There’s a reason for that, and that is how Ryan’s couches his own language when it comes to reproductive rights — language that allows everyone to see what they want to see. By saying he would “never not vote pro-life,” he has it both ways — supporters can say that he supports forcing women to give birth regardless of the circumstances, yet when opponents say he would do that, they point to his lack of public statements to support that argument.

It’s the “hiding in plain sight” theory. There is no reference to abortion as an issue on Ryan’s campaign website, and only one news clipping even mentioning it in his media section. He speaks of “moral fabric” and a need to return God to the public square, but avoids saying outright what falls into the moral categories that need to be renewed.

For those who support abortion rights, it’s easy to look at the votes he has cast and the bills he has cosponsored and say that clearly, Ryan is an opponent of abortion in all situations. After all, he cosponsored the “forcible rape” bill, the “let her die” act and has a perfect record with National Right to Life.

Opponents disagree. If they choose, they could cast his numerous votes to ban funding and access for abortion as just a sign of his fiscal hawkishness, a vote to protect the conscience of those who are religious, or a fight to protect the fetus being carried by its mother if the mother is a victim of a crime.

So who is right, and why is it so hard to discern?

Here are the things we know for sure:

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USCCB Clarifies: Only Some Lives Worth Saving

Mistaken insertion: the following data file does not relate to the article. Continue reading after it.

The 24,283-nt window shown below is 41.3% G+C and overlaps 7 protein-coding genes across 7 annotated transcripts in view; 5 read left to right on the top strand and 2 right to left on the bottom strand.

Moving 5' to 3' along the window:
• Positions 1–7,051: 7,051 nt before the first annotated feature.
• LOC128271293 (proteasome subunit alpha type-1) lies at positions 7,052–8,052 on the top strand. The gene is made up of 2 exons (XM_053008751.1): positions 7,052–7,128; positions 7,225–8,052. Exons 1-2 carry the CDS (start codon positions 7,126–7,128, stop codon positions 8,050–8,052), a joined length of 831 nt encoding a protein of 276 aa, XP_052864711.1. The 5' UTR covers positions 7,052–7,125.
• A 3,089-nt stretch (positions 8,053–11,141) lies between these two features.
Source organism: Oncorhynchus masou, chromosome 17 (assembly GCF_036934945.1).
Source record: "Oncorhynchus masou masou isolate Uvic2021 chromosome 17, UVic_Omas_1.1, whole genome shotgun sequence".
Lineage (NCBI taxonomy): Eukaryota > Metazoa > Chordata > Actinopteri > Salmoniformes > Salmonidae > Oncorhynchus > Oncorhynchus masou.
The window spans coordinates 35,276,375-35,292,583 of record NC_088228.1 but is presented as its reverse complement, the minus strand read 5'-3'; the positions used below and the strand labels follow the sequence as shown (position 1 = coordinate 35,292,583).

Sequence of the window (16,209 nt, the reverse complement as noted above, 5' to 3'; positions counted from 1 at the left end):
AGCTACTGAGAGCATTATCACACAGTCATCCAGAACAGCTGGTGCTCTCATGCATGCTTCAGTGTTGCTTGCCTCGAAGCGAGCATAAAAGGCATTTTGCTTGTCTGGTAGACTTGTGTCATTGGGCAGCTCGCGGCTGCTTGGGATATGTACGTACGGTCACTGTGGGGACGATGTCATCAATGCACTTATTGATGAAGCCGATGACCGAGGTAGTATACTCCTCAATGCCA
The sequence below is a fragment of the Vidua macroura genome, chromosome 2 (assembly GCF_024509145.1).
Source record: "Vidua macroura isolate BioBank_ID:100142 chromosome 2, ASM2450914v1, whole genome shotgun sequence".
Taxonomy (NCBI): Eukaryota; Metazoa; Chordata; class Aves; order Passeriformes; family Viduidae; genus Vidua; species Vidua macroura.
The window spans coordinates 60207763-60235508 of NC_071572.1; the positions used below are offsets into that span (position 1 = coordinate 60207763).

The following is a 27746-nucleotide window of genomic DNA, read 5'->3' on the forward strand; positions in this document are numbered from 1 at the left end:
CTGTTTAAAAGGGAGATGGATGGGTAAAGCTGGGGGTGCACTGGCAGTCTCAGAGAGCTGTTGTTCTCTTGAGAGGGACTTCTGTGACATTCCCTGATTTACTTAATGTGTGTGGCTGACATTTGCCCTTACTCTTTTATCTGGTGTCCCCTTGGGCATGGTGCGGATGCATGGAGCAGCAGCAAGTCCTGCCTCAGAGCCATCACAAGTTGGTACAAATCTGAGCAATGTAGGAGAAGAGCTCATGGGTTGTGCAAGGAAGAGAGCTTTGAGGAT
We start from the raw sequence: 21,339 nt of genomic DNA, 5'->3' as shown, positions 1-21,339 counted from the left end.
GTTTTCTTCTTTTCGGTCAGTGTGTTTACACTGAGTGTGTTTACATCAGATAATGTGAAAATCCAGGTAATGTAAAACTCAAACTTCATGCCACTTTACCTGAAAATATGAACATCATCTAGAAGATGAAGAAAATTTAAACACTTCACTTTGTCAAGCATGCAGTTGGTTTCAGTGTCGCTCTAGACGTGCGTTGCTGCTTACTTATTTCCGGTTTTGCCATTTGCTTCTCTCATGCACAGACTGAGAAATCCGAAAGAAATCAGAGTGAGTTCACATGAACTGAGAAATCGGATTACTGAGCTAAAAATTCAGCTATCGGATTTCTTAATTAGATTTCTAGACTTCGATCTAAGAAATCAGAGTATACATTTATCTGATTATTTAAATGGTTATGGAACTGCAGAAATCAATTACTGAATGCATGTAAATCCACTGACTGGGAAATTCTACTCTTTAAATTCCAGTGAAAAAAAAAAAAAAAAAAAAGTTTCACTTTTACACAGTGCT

7:55 am in Uncategorized by RH Reality Check

Written by Kathleen Reeves for RHRealityCheck.org – News, commentary and community for reproductive health and justice.

In the wake of the "automatic excommunication” of Sister Margaret McBride, a nun who was part of a committee that granted an abortion to a woman whose pregnancy threatened her life, theologians are splitting hairs over excommunication, intention, and conscience. In order to clear things up, the U.S. Conference of Catholic Bishops has released a statement articulating the difference between “direct” and “indirect” abortion.

Direct abortion is a “procedure whose sole immediate effect is the termination of pregnancy,” including when the mother’s life is in danger.

Of course, there’s another effect, which is that the mother’s life is saved. Perhaps it’s not immediate enough?

Indirect abortion happens as follows:

"Operations, treatments and medications that have as their direct purpose the cure of a proportionately serious pathological condition of a pregnant woman” that “cannot be safely postponed until the unborn child is viable” and may “result in the death of the unborn child.”

The second is okay by the Church; the first, no.

Are you confused? If so, it’s because there is NO SUBSTANTIVE DIFFERENCE between these two scenarios. In order for a woman to live, her pregnancy must end.

The USCCB’s Committee on Doctrine provides these helpful examples:

The first involves a pregnant woman who is experiencing problems with one or more of her organs, apparently because of the added burden of pregnancy. In this case, the doctor recommends an abortion to protect the woman’s health.

In the second example, a pregnant woman develops cancer in her uterus. In this case, the doctor recommends surgery to remove the cancerous uterus as the only way to prevent the cancer from spreading. Removing the uterus also will result in the death of the unborn child.

The only difference I see in these cases is that in case two, the fetus is hidden away in the uterus, so the doctors removing it can pretend it’s not there.

And thus it is that a rich theological tradition is reduced to garbage. And unfortunately, this reasoning, reminiscent of “How many angels can dance on the head of a pin?,” is medical policy.

The USCCB has not had a good year. But, as Nicholas Kristof pointed out, at least it didn’t have to excommunicate any child molesters.